Hunt Johnson Wave Witch

or one of his smaller models. They are a bit above your price range, but Hunt lives in Encinitas, contact him and he may know of a used boat or a demo that you could buy.

Don’t be so sure she won’t be interested in surfing once she gets out on the coast.

Current Designs Kestrel SOT
I have one of these and find it easy to turn and fast. It is also light weight at 38 lbs. I have had friends of many sizes use it and generally most folks love it. You can probably find them used at $1000 or less.

wave witches, kestrel sots, and surfskis
all sound like they could fit the bill, but they are above my price range to buy them new (and hunting around for used ones isn’t feasible to me).

Any other suggestions for an sot that is narrower and much more maneuverable than a Tarpon 160i or 140?

Eliminator is narrow and fast, but uses rudder.

Re-Vision looks like a possibility, but is not especially narrow(27").

You wanna play you gotta pay.
Most of us that have lots of boats hunt around quite a bit on places like Craigslist. If you are cheap, you have to hunt up the bargains. The kind of boat you are looking for is not mass produced for the current market so you are not going to find one new at a cheap price.

malibu 4.4
In addition to my ski’s I also have a Malibu 4.4. It’s a great boat for what it is but I wouldn’t consider it narrow or fast. It’s a fine rec boat to play around on though. As someone said earlier. To find a narrow, fast boat it’s gonna cost you if you buy new. Taking the time to research and look for a used boat is a great way to get into a nice boat for a good price. Check with some of your local kayak shops to see what they have laying around, you never know. With all that said, try before you buy if you can. All the reviews or suggestions in the world will take a backseat to a test paddle.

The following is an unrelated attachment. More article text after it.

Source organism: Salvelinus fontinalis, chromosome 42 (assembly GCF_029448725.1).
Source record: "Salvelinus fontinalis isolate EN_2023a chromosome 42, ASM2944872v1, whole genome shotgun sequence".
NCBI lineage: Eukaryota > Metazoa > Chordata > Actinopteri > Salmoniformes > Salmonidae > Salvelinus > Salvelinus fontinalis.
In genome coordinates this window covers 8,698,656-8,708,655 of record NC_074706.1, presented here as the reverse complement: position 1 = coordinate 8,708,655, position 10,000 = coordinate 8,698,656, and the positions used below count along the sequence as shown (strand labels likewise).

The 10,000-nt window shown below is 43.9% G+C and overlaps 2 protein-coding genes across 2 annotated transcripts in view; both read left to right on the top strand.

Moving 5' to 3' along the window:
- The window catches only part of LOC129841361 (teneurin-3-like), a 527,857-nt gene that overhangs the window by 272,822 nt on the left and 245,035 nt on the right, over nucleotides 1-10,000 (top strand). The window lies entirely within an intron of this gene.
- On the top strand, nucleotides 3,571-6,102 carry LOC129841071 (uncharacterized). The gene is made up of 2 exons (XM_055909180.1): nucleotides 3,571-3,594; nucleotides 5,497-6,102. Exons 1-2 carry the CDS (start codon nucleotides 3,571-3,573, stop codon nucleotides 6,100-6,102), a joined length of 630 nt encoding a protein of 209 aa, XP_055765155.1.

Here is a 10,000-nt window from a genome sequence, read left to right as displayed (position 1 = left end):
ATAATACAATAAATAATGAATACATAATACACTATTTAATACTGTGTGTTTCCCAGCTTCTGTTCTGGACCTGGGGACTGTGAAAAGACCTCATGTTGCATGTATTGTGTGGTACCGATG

How would you compare the overall
maneuverability of the malibu 4.4 with, say, a Tarpon 140, for example?

Not a lot of choices
I have a 15’ x 24" Futura surfski that would fit your bill except it has a leakage problem. I am going to see if I can find an Orange County glass shop to repair it and check the repair price. If it is more than $150-200 I will likely just let the the boat go cheaply.

In all honesty, you would have an easier time finding the qualities you want in a sit in kayak. A couple to consider are a Wilderness System Tsunami sp ( small person) or Tsunami 135. Take a trip down to Aqua Advebntures in San Diego Southwind in Irvine is ok but you will not get the customer service you would get from AA and trying out boats at Southwind is a bit bothersome. AA has boats on the water ready to demo.

Your daughter and you are welcome to try out my ski to see if it is something she likes. They show up used fairly often down here.

Craigslist $100 fiberglass kayak
Someone is selling their roommates “Fiberglass” kayak for $100 dollars. The young lady does not know what it is or what it is worth but she is selling it to collect a $100 debt.

Too bad I just bought a $100 longboard today or I would be checking it out.

listed by prior posters, and most -probably all -could be bought new for under, in some cases well under, $1,000.